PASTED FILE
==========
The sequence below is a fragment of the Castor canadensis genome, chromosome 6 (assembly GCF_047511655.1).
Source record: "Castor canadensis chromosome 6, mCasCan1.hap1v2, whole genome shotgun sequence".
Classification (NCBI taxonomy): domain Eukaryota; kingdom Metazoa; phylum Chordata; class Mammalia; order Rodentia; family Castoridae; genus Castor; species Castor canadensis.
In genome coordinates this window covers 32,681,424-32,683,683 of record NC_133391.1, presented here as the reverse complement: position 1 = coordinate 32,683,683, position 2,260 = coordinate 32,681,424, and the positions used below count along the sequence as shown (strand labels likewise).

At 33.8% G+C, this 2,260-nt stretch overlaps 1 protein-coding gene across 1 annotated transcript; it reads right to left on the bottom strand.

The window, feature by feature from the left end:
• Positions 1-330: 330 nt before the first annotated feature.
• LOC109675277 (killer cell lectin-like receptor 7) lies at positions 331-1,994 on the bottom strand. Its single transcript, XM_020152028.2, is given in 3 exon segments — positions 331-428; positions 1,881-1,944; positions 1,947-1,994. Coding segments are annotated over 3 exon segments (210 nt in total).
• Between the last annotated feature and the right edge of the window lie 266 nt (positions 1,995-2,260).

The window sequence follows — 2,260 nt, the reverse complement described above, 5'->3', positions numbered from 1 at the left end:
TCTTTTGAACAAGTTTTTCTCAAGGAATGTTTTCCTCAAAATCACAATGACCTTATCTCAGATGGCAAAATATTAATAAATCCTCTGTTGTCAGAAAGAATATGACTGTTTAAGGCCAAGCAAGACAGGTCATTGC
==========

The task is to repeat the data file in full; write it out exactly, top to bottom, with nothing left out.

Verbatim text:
The sequence below is a fragment of the Castor canadensis genome, chromosome 6 (assembly GCF_047511655.1).
Source record: "Castor canadensis chromosome 6, mCasCan1.hap1v2, whole genome shotgun sequence".
Classification (NCBI taxonomy): domain Eukaryota; kingdom Metazoa; phylum Chordata; class Mammalia; order Rodentia; family Castoridae; genus Castor; species Castor canadensis.
In genome coordinates this window covers 32,681,424-32,683,683 of record NC_133391.1, presented here as the reverse complement: position 1 = coordinate 32,683,683, position 2,260 = coordinate 32,681,424, and the positions used below count along the sequence as shown (strand labels likewise).

At 33.8% G+C, this 2,260-nt stretch overlaps 1 protein-coding gene across 1 annotated transcript; it reads right to left on the bottom strand.

The window, feature by feature from the left end:
• Positions 1-330: 330 nt before the first annotated feature.
• LOC109675277 (killer cell lectin-like receptor 7) lies at positions 331-1,994 on the bottom strand. Its single transcript, XM_020152028.2, is given in 3 exon segments — positions 331-428; positions 1,881-1,944; positions 1,947-1,994. Coding segments are annotated over 3 exon segments (210 nt in total).
• Between the last annotated feature and the right edge of the window lie 266 nt (positions 1,995-2,260).

The window sequence follows — 2,260 nt, the reverse complement described above, 5'->3', positions numbered from 1 at the left end:
TCTTTTGAACAAGTTTTTCTCAAGGAATGTTTTCCTCAAAATCACAATGACCTTATCTCAGATGGCAAAATATTAATAAATCCTCTGTTGTCAGAAAGAATATGACTGTTTAAGGCCAAGCAAGACAGGTCATTGC